tag:blogger.com,1999:blog-5173950.post7444330350233792596..comments2014-04-18T15:46:06.416-04:00Comments on Grim's Hall: The Unity of Consciousness, Part IIGrimhttp://www.blogger.com/profile/07543082562999855432noreply@blogger.comBlogger77125tag:blogger.com,1999:blog-5173950.post-64776596093743532462012-04-26T14:57:14.226-04:002012-04-26T14:57:14.226-04:00In fairness (as you know, having looked at him rec...In fairness (as you know, having looked at him recently) Kant is not an easy philosopher to understand. He's one of a few philosophers that there are competing schools about, too, where some think he meant to say X and others Y. <br /><br />For example, I belong to the school that interprets his moral theory less on the more-famous <i>Groundwork to the Metaphysics of Morals</i>, and more on the later <i>Metaphysics of Morals</i> -- but it's much less well known, though for the most part it's much more obviously sensible given the moral positions you'd expect from a European gentleman of cosmopolitan leanings in his time.<br /><br />However, I think it is fair to say that he is more popularly read (based on the <i>Groundwork</i>) as offering a program to radically rethink moral philosophy. I think he was just trying to make a secular argument for the ordinary moral beliefs of his day; but many like to take his <i>Groundwork</i> concepts about how to formalize morality and run with them into interesting and sometimes radical places.<br /><br />Rand may have had one of those teachers! But it's hard to see how she confuses his teachings with Hegel in any case. (Except that they're both German, and both take a huge amount of work to decipher! I assume she was against Hegel because Hegel was such a crucial figure for Marx.)Grimhttp://www.blogger.com/profile/07543082562999855432noreply@blogger.comtag:blogger.com,1999:blog-5173950.post-90202420414567653012012-04-26T09:59:59.550-04:002012-04-26T09:59:59.550-04:00P.S. - And I have noticed that any trained academi...P.S. - And I have noticed that any trained academic philosopher who reads Ayn Rand seems to agree that she did a terrible job describing the work of other writers, especially Kant. (And her epistemology relied heavily on psychological ideas, such as the <i>tabula rasa</i> that are simply not true; that spoils her <a href="http://www.scribd.com/doc/51894820/Ayn-Rand-The-Comprachicos" rel="nofollow">attack on public education</a>, more's the pity). <br /><br />It's a shame she took the path she did, because she really was a fantastic expositor of some very important ideas. Her essay, "The Anti-Industrial Revolution" - title essay in her book, <i>The New Left: The Anti-Industrial Revolution</i>, is an extremely good attack on "green" thought, and its appalling moral standing. (I read several books of her essays; I think that was the best one. On a good day, on the attack, she was truly unmatched.)Joseph W.http://www.blogger.com/profile/09480728887840887200noreply@blogger.comtag:blogger.com,1999:blog-5173950.post-66546312156432682812012-04-26T09:28:55.513-04:002012-04-26T09:28:55.513-04:00Too right. May we live long enough to see that st...Too right. May we live long enough to see that start to happen!Joseph W.http://www.blogger.com/profile/09480728887840887200noreply@blogger.comtag:blogger.com,1999:blog-5173950.post-64786994621506450172012-04-25T22:58:13.989-04:002012-04-25T22:58:13.989-04:00You know, one thing that Rand is particularly wron...You know, one thing that Rand is particularly wrong about in this piece is her assertion that the <i>Metaphysics</i> is "the basic book" of philosophy.<br /><br />In fact, students traditionally weren't allowed to read it until they had mastered the <i>Physics</i>, the logical texts (in the Middle Ages known as the 'Organon'), the works on the natural sciences, and a few other works like <i>De Anima</i>.<br /><br />Until the explosion of knowledge in the modern period, it was still possible for an individual to know everything that we knew as a species. That prevented talking-past-each-other discussions like this one, where backgrounds and languages are too different for a meaningful exchange of ideas; but at the cost of losing all that knowledge.<br /><br />It's a good argument for a better replacement for humanity -- or at least an upgrade for our minds and lifespans. We really can't do it anymore. Most of those I've studied with have at a pair of Ph.D.'s in order to keep up with some bare minimum: I know a philosopher of science who has Ph.D.'s in physics (focused on relativity) and metaphysics; another with degrees in math and philosophy of math; I have only a master's in history, to go with the doctorate in philosophy I'm after. Someday I hope to round it out as well.<br /><br />But even then, there's so much now that there isn't time to learn -- even if you don't take time off for wars, or families, or the joys of poker.Grimhttp://www.blogger.com/profile/07543082562999855432noreply@blogger.comtag:blogger.com,1999:blog-5173950.post-85042619910149581342012-04-25T22:43:45.736-04:002012-04-25T22:43:45.736-04:00As for Rand, I can't say I've ever found h...As for Rand, I can't say I've ever found her interesting enough to read. I still don't; I got about two or three paragraphs into her piece, then started trying to find the part where she talks about Kant; discovered she's running Kantians and Hegelians together; well, in any case, Kant wasn't a bad guy at all. He was a hypochondriac, who set up a very rational system for himself to avoid admitting disorder into his life. He meant well, but his order is so orderly that even Kantians normally shy from it (especially when he turns, as he does now and then, to the subjects of capital punishment or breast-feeding).Grimhttp://www.blogger.com/profile/07543082562999855432noreply@blogger.comtag:blogger.com,1999:blog-5173950.post-82032568612053265042012-04-25T22:38:26.999-04:002012-04-25T22:38:26.999-04:00...and we leave aside the poor cranks, neither sci......and we leave aside the poor cranks, neither scientist nor philosopher, who are told that they can't square the circle or trisect the angle by the rules of Greek geometry, and waste lives and paper trying to prove they've done it. <br /><br />(In that case, thanks to analytic geometry and more besides, the proofs of impossibility are out there.)Joseph W.http://www.blogger.com/profile/09480728887840887200noreply@blogger.comtag:blogger.com,1999:blog-5173950.post-57086787072354578212012-04-25T22:36:20.205-04:002012-04-25T22:36:20.205-04:00It is (and I think that some Muslims describe God ...It is (and I think that some Muslims describe God as the "ultiimate deceiver" as well). <br /><br /><i>At least you've probably learned that telling a philosopher that something is impossible is likely to produce an attempt to do the impossible thing...</i><br /><br />No doubt. Depending on just what it is, many scientists are similar. Sometimes, though, the question is just nonsensical. A quote from my freshman chemistry textbook -- <br /><br />"People sometimes ask me whether there might be elements other than those in the Periodic Table. I tell them that this is like wondering whether there could be another whole number between 6 and 7. Unfortunately, some people think that is a good question, too..."Joseph W.http://www.blogger.com/profile/09480728887840887200noreply@blogger.comtag:blogger.com,1999:blog-5173950.post-18320115993844542972012-04-25T22:26:19.487-04:002012-04-25T22:26:19.487-04:00...not only can God not lie...
That's funny, ...<i>...not only can God not lie...</i><br /><br />That's funny, because I just attended a colloquium on Medieval Jewish and Islamic philosophy in which the translator (who could read Hebrew, Arabic and Greek) discussed Maimonides' praise for God's capacity for the ruse. I'm not sure that goes as far as a lie, but it's an interesting concept.Grimhttp://www.blogger.com/profile/07543082562999855432noreply@blogger.comtag:blogger.com,1999:blog-5173950.post-49098643093366882512012-04-25T22:22:51.676-04:002012-04-25T22:22:51.676-04:00I've been waiting for two days for you to cite...I've been waiting for two days for you to cite that last xckd. :)<br /><br />It's true, in this case, that I don't have the background to do more than punch at you and see what you come up with. My background in symbolic logic is pretty good; in math general, it's largely limited to a fairly complete understanding of the odds of poker.<br /><br />We're in the place where we are because you haven't done the <i>Physics</i>, and I haven't done the math. You keep raising arguments that you haven't thought through to the same degree that Aristotle did; and I don't really understand the mathematical concepts or terms, as you rightly point out from time to time.<br /><br />I'm not sure we have enough common ground for me to explain to you why your arguments aren't going to shake out, or for you to explain to me why my attempts to explain them to you in mathematical terms aren't convincing. <br /><br />Not yet. But if we keep at it for another few years, who knows? Maybe we'll learn something. (At least you've probably learned that telling a philosopher that something is impossible is likely to produce an attempt to do the impossible thing; and I'm still not convinced we can't sort out a good way, once we make up our minds and sort out our terms.)Grimhttp://www.blogger.com/profile/07543082562999855432noreply@blogger.comtag:blogger.com,1999:blog-5173950.post-70786016545359146032012-04-25T22:04:50.718-04:002012-04-25T22:04:50.718-04:00There are also Catholic philosophers and theologia...<i>There are also Catholic philosophers and theologians who defend it to the point of saying that even God cannot do something that violates that particular law, or other laws of logic. This is often floated as a defense against atheistic arguments like, "Can God make a boulder so heavy he cannot lift it?" Either yes or no must be true; either claim is incompatible with Catholic claims about God. So the argument that God is ruled by the laws of logic is a way of avoiding that kind of anti-theistic argument.</i><br /><br />Yep, I once heard William F. Buckley and Jerry Falwell agree that, not only can God not lie, he can't sin either. And since, to all appearances, God is an imaginary construct, they can give him whatever attributes they like. The difference between what they were doing, and what I am doign here, is that I do know something tangible about the mathematics we're discussing, have done some of it, used some of it, and worked through some of the proofs. (Sometimes long ago - which was why I was a little slow to remember just how the diagonal slash worked, for example.) So I am not simply repeating the dogmas of a Church, or demanding that an invisible, undetectable Deity conform to these, but looking at what men have actually done. And in doing so, encouraging you to stay out of <a href="http://xkcd.com/675/" rel="nofollow">this territory.</a> (Three xckd's in one thread! That cartoonist had truly added something to this world.) Were I wrong, who knows, you might be able to <i>show</i> something irrational or contradictory in the mathematics we're discussing. You just haven't done so yet.Joseph W.http://www.blogger.com/profile/09480728887840887200noreply@blogger.comtag:blogger.com,1999:blog-5173950.post-9100861136392978222012-04-25T21:54:19.523-04:002012-04-25T21:54:19.523-04:00Many philosophers would have absolute fits at the ...<i>Many philosophers would have absolute fits at the idea that the law of noncontradiction can be violated (let alone is being violated, ever at all; and especially is violated by something as rational as mathematics). They'd want to join you in finding some sort of distinction that makes it all rational and orderly.</i><br /><br />But I don't need to "find some sort of distinction" - it already is rational. (I'm not sure what you mean by "orderly" in this context.) It is sometimes counterintuitive, but I have never yet seen advanced mathematics that is irrational. You've asserted once or twice that it is, and violates non-contradiction, but you haven't shown how...or rather, your arguments that it does break down once you look at the true definitions we're working with.<br /><br />Interestingly, this puts you in company with a philosopher who doesn't get much time from the academics - Ayn Rand. The <i>Introduction to Objectivist Epistemology</i> includes the transcript of a little seminar with her and some academics, where she declares that "mathematics after Bertrand Russell" is a fundamentally irrational enterprise. Which I'm afraid showed only that she did not understand modern mathematics, and some of his pop-quotes about "the science where we never know what we are talking about" had quite bamboozled her. (Interestingly, she liked to frame the battle of good and evil on the earth as a battle between Aristotle and Kant - Kant she blamed for the worst excesses of "we can't know anything" indecisiveness - see <a href="http://www.tracyfineart.com/usmc/philosophy_who_needs_it.htm" rel="nofollow">her West Point address</a> for an example.)Joseph W.http://www.blogger.com/profile/09480728887840887200noreply@blogger.comtag:blogger.com,1999:blog-5173950.post-34380512889302518902012-04-25T21:43:39.288-04:002012-04-25T21:43:39.288-04:00But I don't actually need this many: I only wa...<i>But I don't actually need this many: I only want to hit the irrational points, so the rational ones ("r") will be left out. I therefore should only need R-r rounds to hit all the points I want. Since I ordered R rounds, I'll have extra!</i><br /><br />R and r, as you have defined them, are <i>sets</i>, not numbers. When you treat them as numbers, and say "I need only this many rounds," you are quite misusing the concept, and your statement doesn't make sense. <br /><br />Now, if your intent was to subtract one infinity from another, that doesn't make sense either - infinities are not numbers that can be manipulated the way 6 and pi can. <br /><br />If your intent is to take the real numbers as the unity of the rational and the irrational, well and good. You can certainly consider a subset of an infinite set and -- this is the key point -- infinite sets can have infinite subsets as well as finite subsets. Thus, "the set of all even numbers" is a countably infinite set; "the set of all numbers divisible by 100" is a subset of this set; but both are countably infinite. And in the sense that Cantor used the term, neither of them is "smaller" than the other, even though one is a subset of the other. <br /><br />In any caes, R and r and the other objects we're talking about are still sets, and they are not numbers. Discrete objects, like "rounds," can be paired with the positive integers and are therefore, at most, countably infinite. <br /><br /><i>Now my claim amounts to this: squaring infinity doesn't make any more difference than multiplying it by 1/2.</i><br /> <br />That's right. Neither one of these operations makes any sense at all, no more than dividing by zero does. Dividing two by zero doesn't give you a number twice as big as dividing one by zero. Both are undefined and neither makes any sense. "Taking the square root" of any infinity, that makes no sense either. <br /><br />(The way you work with infinities in applied mathematics is by using a variable, and taking the limit as that variable goes to infinity. Now if you were to take an formula like 2x/y, and take the limit as x and y both go to infinity, the limit is obviously 2, not because one "infinity" is bigger than another or because you're actually "dividing infinity by infinity," but because in the <i>process</i> of going to the limit, the expression on top stays twice the size of the expression on the bottom.)Joseph W.http://www.blogger.com/profile/09480728887840887200noreply@blogger.comtag:blogger.com,1999:blog-5173950.post-29865666570005745892012-04-25T19:28:34.748-04:002012-04-25T19:28:34.748-04:00It also occurs to me that the irrationals are goin...It also occurs to me that the irrationals are going to be the same set of numbers between each integer, which offers interesting potential: maybe we can triple-pair them, so that you'd have one integer to denote which integer provided the field, and the second to denote the specific irrational being paired. Pi could be 3.0 -- that is, 3 to indicate it was in the space between 3 and 4; and 0 to indicate it was the first paired irrational. We'd need a table after that, since you can't go directly from Pi to 'the next smallest' or 'next largest,' but in theory once you map the set for one integer range, you've mapped it for all of them.<br /><br />Now, of course, this can't actually be done: but it leads me to think it might be a way of squaring the idea of the sizes of the two infinities being the same. In this way we can see that there's really only one irrational set; it just happens to recur between each integer.Grimhttp://www.blogger.com/profile/07543082562999855432noreply@blogger.comtag:blogger.com,1999:blog-5173950.post-89969725135650822672012-04-25T07:39:59.122-04:002012-04-25T07:39:59.122-04:00By the way:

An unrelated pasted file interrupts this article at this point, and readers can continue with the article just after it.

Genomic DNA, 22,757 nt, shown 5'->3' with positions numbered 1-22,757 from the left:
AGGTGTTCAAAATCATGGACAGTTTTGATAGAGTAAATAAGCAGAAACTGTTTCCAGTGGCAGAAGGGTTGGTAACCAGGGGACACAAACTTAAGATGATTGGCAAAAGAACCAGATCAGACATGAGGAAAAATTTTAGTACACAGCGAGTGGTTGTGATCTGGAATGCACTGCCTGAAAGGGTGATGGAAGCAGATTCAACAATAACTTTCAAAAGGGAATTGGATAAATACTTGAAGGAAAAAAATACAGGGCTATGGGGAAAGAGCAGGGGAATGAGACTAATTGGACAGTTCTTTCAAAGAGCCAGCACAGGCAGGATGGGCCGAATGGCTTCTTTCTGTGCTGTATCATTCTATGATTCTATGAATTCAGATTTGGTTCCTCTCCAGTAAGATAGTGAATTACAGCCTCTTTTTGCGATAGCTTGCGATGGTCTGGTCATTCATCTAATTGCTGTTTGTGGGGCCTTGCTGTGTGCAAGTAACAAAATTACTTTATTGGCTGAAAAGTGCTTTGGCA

Many philosophers would have absolute...By the way:<br /><br />Many philosophers would have absolute fits at the idea that the law of noncontradiction can be violated (let alone <i>is</i> being violated, ever at all; and especially <i>is</i> violated by something as rational as mathematics). They'd want to join you in finding some sort of distinction that makes it all rational and orderly.<br /><br />There are also Catholic philosophers and theologians who defend it to the point of saying that even God cannot do something that violates that particular law, or other laws of logic. This is often floated as a defense against atheistic arguments like, "Can God make a boulder so heavy he cannot lift it?" Either yes or no must be true; either claim is incompatible with Catholic claims about God. So the argument that God is ruled by the laws of logic is a way of avoiding that kind of anti-theistic argument.<br /><br />Neoplatonic philosophy differs in that it believes that at the level of <i>nous</i>, noncontradiction breaks down. Actual infinites (as opposed to potential infinites) do not exist outside the realm of the intellect; therefore, it isn't important that noncontradiction should apply. It can be true both that there is a 1/2 ratio of all integers to even integers, and that this truth doesn't apply to the set. It can be true that we'll have exactly enough rounds, and more than we need. This is nonproblematic, because at the noetic level contradictories coexist in a single unextended whole.Grimhttp://www.blogger.com/profile/07543082562999855432noreply@blogger.comtag:blogger.com,1999:blog-5173950.post-19383974651554684352012-04-25T06:28:58.855-04:002012-04-25T06:28:58.855-04:00Or rather, it does and it doesn't seem to be t...Or rather, it does and it doesn't seem to be true: in the same way that I expect for my supply of R rounds to be both <i>more than enough</i>, and <i>exactly the right amount</i>.Grimhttp://www.blogger.com/profile/07543082562999855432noreply@blogger.comtag:blogger.com,1999:blog-5173950.post-82820049664566863532012-04-25T06:28:11.579-04:002012-04-25T06:28:11.579-04:00As for special relativity, I include the analogy o...As for special relativity, I include the analogy only as an analogy: I mean to say not that there is a relationship between c and infinity, but that we can recall the problems of c in relativity theory to remind us that we sometimes come up with unexpected limits. I think this is one area where very elegant mathematics are hitting a metaphysical limit; I believe I understand Cantor's argument, but it strikes me as fundamentally the same as the claim about evens and all integers. It's clear enough, looking at the number line (or the diagonal line); but it doesn't seem to be true.Grimhttp://www.blogger.com/profile/07543082562999855432noreply@blogger.comtag:blogger.com,1999:blog-5173950.post-89053713848624182182012-04-25T06:25:54.800-04:002012-04-25T06:25:54.800-04:00One of the things that Aristotle often says in the...One of the things that Aristotle often says in the <i>Physics</i> is, "Let us make a fresh start."<br /><br />There is a reason why it is impossible to divide a line both at a given point and the point next to that first point. The reason is that 'the point next to it' is a phrase that does not refer to any extant object. The reason is not that you cannot divide at an infinite number of points, or indeed at any other point that does exist; it's just that the concept "next to it" doesn't fit.<br /><br />Thus, let's say I wish to assign a round to every irrational 'point' on the line that composes the set of real numbers (we shall call this set "R"). I place an order for R rounds.<br /><br />But I don't actually need this many: I only want to hit the irrational points, so the rational ones ("r") will be left out. I therefore should only need R-r rounds to hit all the points I want. Since I ordered R rounds, I'll have extra!<br /><br />Or possibly not; since the set of irrationals is an uncountable infinity just like R, the fact that I'm subtracting a countable infinity may leave me with just enough. So, I will have either more than I need or exactly as many as I need. <br /><br />But we can further specify the relation. The difference between the countable infinity r and the uncountable infinity of the irrationals is also able to be specified: between each member of r and the next member of r, there is an infinite number of irrationals. Thus, the irrational set is equal to r multiplied by infinity. <br /><br />Now my claim amounts to this: squaring infinity doesn't make any more difference than multiplying it by 1/2. The set "r" is infinite by nature; thus, if you take the square root of r and R, you'll end up not with two sets of different 'sizes,' but with something like "1=1".Grimhttp://www.blogger.com/profile/07543082562999855432noreply@blogger.comtag:blogger.com,1999:blog-5173950.post-2098011779011354472012-04-25T01:51:49.573-04:002012-04-25T01:51:49.573-04:00A countable infinity is supposed to be a different...<i>A countable infinity is supposed to be a different size than an uncountable one because it is a subset...</i><br /><br />No, sir, that's your idea, not Cantor's. A countable infinity is supposed to be a different "size" than an uncountable one -- and note that Cantor has expanded the concept of "size" to account for these different kinds of infinities -- because the one can be matched, by rule, to the set of integers and the other can't. The set of positive even integers is a subset of the positive integers, but they are both countable infinities and are the <i>same</i> size -- as a matter of definition. <br /><br />Your "shooting" analogy is an intuitive one, the kind of thing that's very useful for understanding problems on the human scale. It doesn't work so well for infinities. As I mentioned above, comparing infinities is a matter of comparing processes - do you have a set of numbers to which the positive integers can "catch up" by a process you can define? If yes, it's countable; if not, no. The set you've defined is uncountable, because if you pair it with the natural numbers, by any means whatsoever, it never catches up - an X can always be defined that your process won't reach. <br /><br />This is not the case wiht the rational numbers; the positive integers can "catch up," and so it is a countable set. That's the best metaphor I can think of - but going with metaphors and intuitive analogies gets you only so far in mathematics or modern physics, and then you are <a href="http://xkcd.com/895/" rel="nofollow">here</a>. <br /><br /><i>Our diagonal proof is elegant because it shows you a proof that there will be elements not included, etc.</i><br /><br />Right...<br /><br /><i>That's the same kind of argument about the even set and all sets. It's not, in fact, 'intuitive' in the sense I think you are using the word, but rather a logical argument that shows that the proof follows from the definitions.</i><br /><br />Exactly. <br /><br /><i>Thus, your arguments are completely rational -- but the physics seems to show that they aren't true.</i><br /><br />Now you're mixing up a couple of different things -- special relativity, which is what you're talking about, has nothing to do with the difference between countable and uncountable infinities - not as far as I know. <br /><br />Off the top of my head, in fact, I didn't know <i>any</i> physics that deals with that distinction - I did a quick Google and found an abstract or two I did not understand; so I think there may be some, but these simple problems in special relativity you're describing aren't among them. <br /><br /><i>It should be true that two spaceships traveling directly at each other at .75c each are closing at a rate of 1.5c, but in fact it won't even be 1c. That's not rational given the system, but it is true.</i><br /><br />Incorrect. In this case, it's not even a matter of developing a new kind of mathematics, but of changing some ideas about the physics, based on the experimental data. (Special relativity is derived using ordinary algebra and calculus; it's general relativity that requires the non-Euclidian geometry. Two spaceships approaching each other at uniform speeds require only special relativity to describe their motion.) The physical assumption that underlies it is - if spaceship A is firing a light beam at spaceship B, the light beam is travelling at speed c away from spaceship A. It is also travelling at speed c towards spaceship B; its velocity, relative to both these moving objects, is exactly the same. Which is a deeply strange thing, but if you change to this assumption, you get results that fit the world very well indeed (one result is that nothing will go faster than light relative to anything else; which is the result you are talking about).<br /><br />There is nothing <i>irrational</i> anywhere in the process, just as there is no "flagrant violation of the law of non-contradiction" in Cantor's way of comparing infinities, a separate topic.Joseph W.http://www.blogger.com/profile/09480728887840887200noreply@blogger.comtag:blogger.com,1999:blog-5173950.post-60691649903110552742012-04-25T01:41:33.129-04:002012-04-25T01:41:33.129-04:00"Thus, your arguments are completely rational...<i>"Thus, your arguments are completely rational -- but the physics seems to show that they aren't true. Infinities do seem to work more like c: they serve as a ceiling, beyond which what ought to be true isn't true. It should be true that two spaceships traveling directly at each other at .75c each are closing at a rate of 1.5c, but in fact it won't even be 1c. That's not rational given the system, but it is true."</i><br /><br />But didn't we just determine that there are two different types of infinities, therefore, why would we assume that all infinities should follow the same rule? Also, you say it's not rational, based on our interaction with the universe, but we can't interact with things moving at hyper velocities for instance, and apparently physicists are making the calculations work if they cancel infinity- so apparently we do have some kind of rational handle on infinity. Now, it may turn out it's wrong later, like Newtonian physics, but for a while, we thought that was bulletproof. In the meantime, I'm still not persuaded we've negated the Kantian model (though I don't really believe it). So long as we can develop rationale for these ideas under which what we predict and what we observe are consistent, and we seem to be doing that, Kant could be right. I don't think it hinges on executability- only on the rationale and the evidence matching up, right?douglashttp://www.blogger.com/profile/17261739259295914188noreply@blogger.comtag:blogger.com,1999:blog-5173950.post-15116453565341945722012-04-25T01:22:31.520-04:002012-04-25T01:22:31.520-04:00That last thing you said isn't so at all. To ...That last thing you said isn't so at all. To answer you best, let's go back to this -- <br /><br /><i>Since we're now 55 posts into this discussion, where do you think we stand on the question of whether we can attain mathematical truths by contemplation alone?</i><br /><br />Now, I thought it was <i>physical</i> truths we were talking about, derived through mathematics, but this is how it seems to me -- <br /><br />#1, mathematics, the kind we can apply to the physical world, <i>starts</i> with observable facts in the real world. (Objects add, multiply, and divide the way numbers do.) Observable reality gives us postulates we can use to derive more mathematical facts. The positive integers, the axioms of Euclid - these came about in this way. And the calculations we make using these postulates - correspond to the real world.<br /><br />#2 - Sometimes, however, our ideas about the world that lead to mathematics, whether based on intuition or observation, lead to results that <i>do not fit the world</i>. In that case, we have to change our assumptions in order to get math that works out physically. <br /><br />So, if we reject the idea that an infinite series can sum to a finite sum -- we get Zeno's paradoxes, which do not fit the world we observe. If we accept the idea, however counterintuitive it may be, and develop a mathematics accordingly, we get results that are astoundingly accurate. I gave you the example of the Central Limit Theorem before (which does require calculus and much more). Another famous example is non-Euclidian geometry - geometry that begins by changing the fifth axiom of Euclid; and as you probably know, fits elegeantly with general relativity, and is actually useful for relativistic calculations. <br /><br />So mathematical proofs are indeed an exercise in logic - but if the math is going to be fruitful, and the "truths" are going to correspond to something in the outside world, the assumptions from which we begin have got to be based in that world. And when the results don't fit the world, sometimes those assumptions have got to be modified. The reward is that mathematics takes us places where "raw" intuition never would -- in ways that fit the evidence.Joseph W.http://www.blogger.com/profile/09480728887840887200noreply@blogger.comtag:blogger.com,1999:blog-5173950.post-42008073872521055122012-04-24T12:13:54.693-04:002012-04-24T12:13:54.693-04:00I read the proof, and your explanation of how you ...I read the proof, and your explanation of how you apply it, but I still disagree. We'll get to X, because we're firing an infinite number of rounds until we've hit every point between 2 and 3. It isn't important that we get it on the first stroke, because of course there will be an <i>infinite</i> number of X-type points that we miss to start with. The point is that the rule continues to fill in the gaps forever -- so it's OK if the gaps are infinitely big.<br /><br />The other point is that we calculate the place of the irrational not by its name, but by reference to the continuum -- thus, starting with pi -- so that we have a reliable way of bracketing. We're going to be shooting infinitely close to our first coordinate (and every other coordinate), so we need a coordinate that is precise and reliable.<br /><br />Actually, I was thinking a bit more about this, and it occurs to me that there's a significant difference between a line with points, and a number line with numbers. All the points are of the same type, but some (although vanishingly few, as it turns out) of the numbers will be rational. <br /><br />So we'll need to modify the rule to ensure that any pairing that finds a rational number is re-issued, because it won't do to pair a rational number.<br /><br />Now, pause and consider that the intuitive problem may be on your side. A countable infinity is supposed to be a different size than an uncountable one because it is a subset: the set of real numbers is uncountable, but the set of rational numbers is both countable and a subset. Our diagonal proof is elegant because it shows you a proof that there will be elements not included, etc.<br /><br />That's the same kind of argument about the even set and all sets. It's not, in fact, 'intuitive' in the sense I think you are using the word, but rather a logical argument that shows that the proof follows from the definitions. We've given definitions of sets and subsets and inclusion; and we've given a rule for creating an infinite set S0, and then S(m,n) pairings. In each case, the argument follows from the definition.<br /><br />Thus, your arguments are completely rational -- but the physics seems to show that they aren't true. Infinities do seem to work more like c: they serve as a ceiling, beyond which what ought to be true isn't true. It should be true that two spaceships traveling directly at each other at .75c each are closing at a rate of 1.5c, but in fact it won't even be 1c. That's not <i>rational</i> given the system, but it is true.<br /><br />So maybe you'll like it better if we say the world isn't rational, rather than that math isn't; but if math is going to map to the world, it's going to have to know when to bend or change its rules. What follows from reason ceases to apply.Grimhttp://www.blogger.com/profile/07543082562999855432noreply@blogger.comtag:blogger.com,1999:blog-5173950.post-43354122033774945802012-04-24T08:03:30.150-04:002012-04-24T08:03:30.150-04:00What I'm actually trying to conclude is that e...<i>What I'm actually trying to conclude is that every infinity is the same size -- whether it is countable or uncountable is of no matter to me.</i><br /><br />The whole <i>point</i> of "countable" versus "uncountable" infinities is that this is not so - that is why Cantor is remembered at all. To do this, he had to come up with a concept for "size" that applies to infinities - which is a matter of pairing them off with mathematical sets, not as a final result, but as a process. <br /><br />After a good night's sleep, I woke up remembering just how to explain the diagonal slash in terms of your example - an interval bounded by pi. <br /><br />Imagine your numbers set out in grand array, paired off with the positive integers, like this:<br /><br />1 -- 3.1415926535....<br />2 -- 3.1415950112....<br />3 -- 3.1415926536....<br /><br />...and so on, so that every irrational number you're creating is paired off with an integer, by means of "bracketing fire" or whatever. <br /><br />Now, if I can create an irrational number that is <i>not</i> in your array, no matter how big your array gets, then you are not able to pair off all the irrationals in that interval with the positive integers. <br /><br />And I can do that. Call my new number X. The first six digits are the same as pi - 3.14159... The seventh digit is going to be a three (I added 1 to the 2 that occurs there in pi) <br /><br />For the eighth digit, take the eighth digit of the number you have paired with integer 2. Change that number to something else. That is the eighth digit of X. <br /><br />For the ninth digit, take the ninth digit of the number you have paired with integer 3. Change that digit to something else. That is the ninth digit of X. Keep going.<br /><br />Now, X is going to lie inside your interval, be a nonrepeating decimal, an irrational number. Yet it is different from every number you've got paired with an integer in the interval. Thus, they can't all be paired, not only not as a "final result" (which is by definition impossible), but not even as a <i>process</i> that takes you out to infinity. This works no matter how tightly you draw the interval. <br /><br />The rational numbers, as I showed you above, <i>can</i> be paired with the integers...not as a final result, but as a process that takes you out to infinity. <br /><br />I'm told Cantor actually had a different proof to start with, and developed this later. But this is the one that makes it into the pop-math books, because it's much easier for the readers to follow, and is beautiful in its elegance. <br /><br />But the real point is this - you were trying to say that mathematical results in this area are <i>irrational</i> -- and I am trying to show you that they are not irrational, even though they are counterintuitive, and understandably take an effort to grasp. <br /><br />The rest will have to wait 'til lunch break or nightfall.Joseph W.http://www.blogger.com/profile/09480728887840887200noreply@blogger.comtag:blogger.com,1999:blog-5173950.post-83967628626980885142012-04-23T23:07:45.383-04:002012-04-23T23:07:45.383-04:00But let's back up. Here's a bit from the ...But let's back up. Here's a bit from the original post.<br /><br /><i>There is another problem, though, which is that we can also obtain knowledge through contemplation alone: for example, we can come to knowledge of mathematical truths simply by thinking. </i><br /><br />The Cantor proof you cited a moment ago is an example of this. The main thrust of our discussion has been against it -- in favor of needing 'to go back to the world' to learn about things like c behaving differently. <br /><br />Since we're now 55 posts into this discussion, where do you think we stand on the question of whether we can attain mathematical truths by contemplation alone?Grimhttp://www.blogger.com/profile/07543082562999855432noreply@blogger.comtag:blogger.com,1999:blog-5173950.post-19262575160561652682012-04-23T22:29:02.984-04:002012-04-23T22:29:02.984-04:00What I'm actually trying to conclude is that e...What I'm actually trying to conclude is that every infinity is the same size -- whether it is countable or uncountable is of no matter to me. That is, I'm concluding the very thing that modern physics appears to support. As cited above, "<i>Real objects cannot have infinite charge or mass or whatever. But when scientists in the 1950s started calculating those quantities with their latest and fanciest theories, infinities kept sprouting up and ruining things. Rather than abandon the theories, though, a few persistent scientists realized that they could do away with the infinities through mathematical prestidigitation. (Basically, they started calculating with and canceling out infinity like a regular old number, normally a big no-no.)</i>"<br /><br />The problem you're having in convincing me, I think, is that you haven't actually worked through the <i>Physics</i>. :)<br /><br />You keep trying to tell me that Aristotle would agree with you if only he'd had the benefit of your education, but perhaps there remain a few things to learn from the old master. All of these thought experiments you're citing are there -- the problem re: Plank length is a Book VIII problem, although obviously it's phrased in different terms. It's also a problem about the atomists, quite familiar to Aristotelian and neoplatonic thought. Your contention from a recent discussion that space and time can't exist separately, and so that there is no 'before' to talk about is a Book VII issue, in which Aristotle comes to the same conclusion that you want to come to as well.<br /><br />The problem about irrational numbers being infinite is a problem about the nature of a continuum, which Aristotle discusses at very great length in the <i>Physics</i>. <br /><br />There should be no conceptual problem in thinking of infinities as a kind of constant like the speed of light. Consider the famous schoolhouse problem of two cars driving towards each other, versus two starships roaring at each other at substantial percentages of c: in the one case you add the velocities together to get the speed with which they are closing, and in the other you need a whole different approach. <br /><br />That seems to be what physicists are doing by canceling infinities, and it seems to work. If the model says that can't be done, we just haven't figured out the right way of doing it; and you should join me in trying.<br /><br />Now that seems to me what Aristotle would say: it's empirical, in just the way that you (and he) like.Grimhttp://www.blogger.com/profile/07543082562999855432noreply@blogger.comtag:blogger.com,1999:blog-5173950.post-56809270780148485392012-04-23T22:01:48.400-04:002012-04-23T22:01:48.400-04:00I'm pretty sure it's not my intuition that...<i>I'm pretty sure it's not my intuition that's at work here. The definition of 'even number' is any number that can be divided by two.</i><br /><br />Yes...<br /><br /><i>These occur every two integers.</i><br /><br />...and yes...<br /><br /><i>Thus, the set of all integers is twice as large as the set of even integers.</i><br /><br />...and no! For a <i>finite</i> interval of integers that would indeed be correct. And because your intuition is geared to finite quantities, your intuition suggests that. But when you are dealing with infinite quantities, this is not so, nor has any reason to be so. This kind of mathematics is not <i>irrational</i> at all -- it is just very, very counterintuitive.Joseph W.http://www.blogger.com/profile/09480728887840887200noreply@blogger.com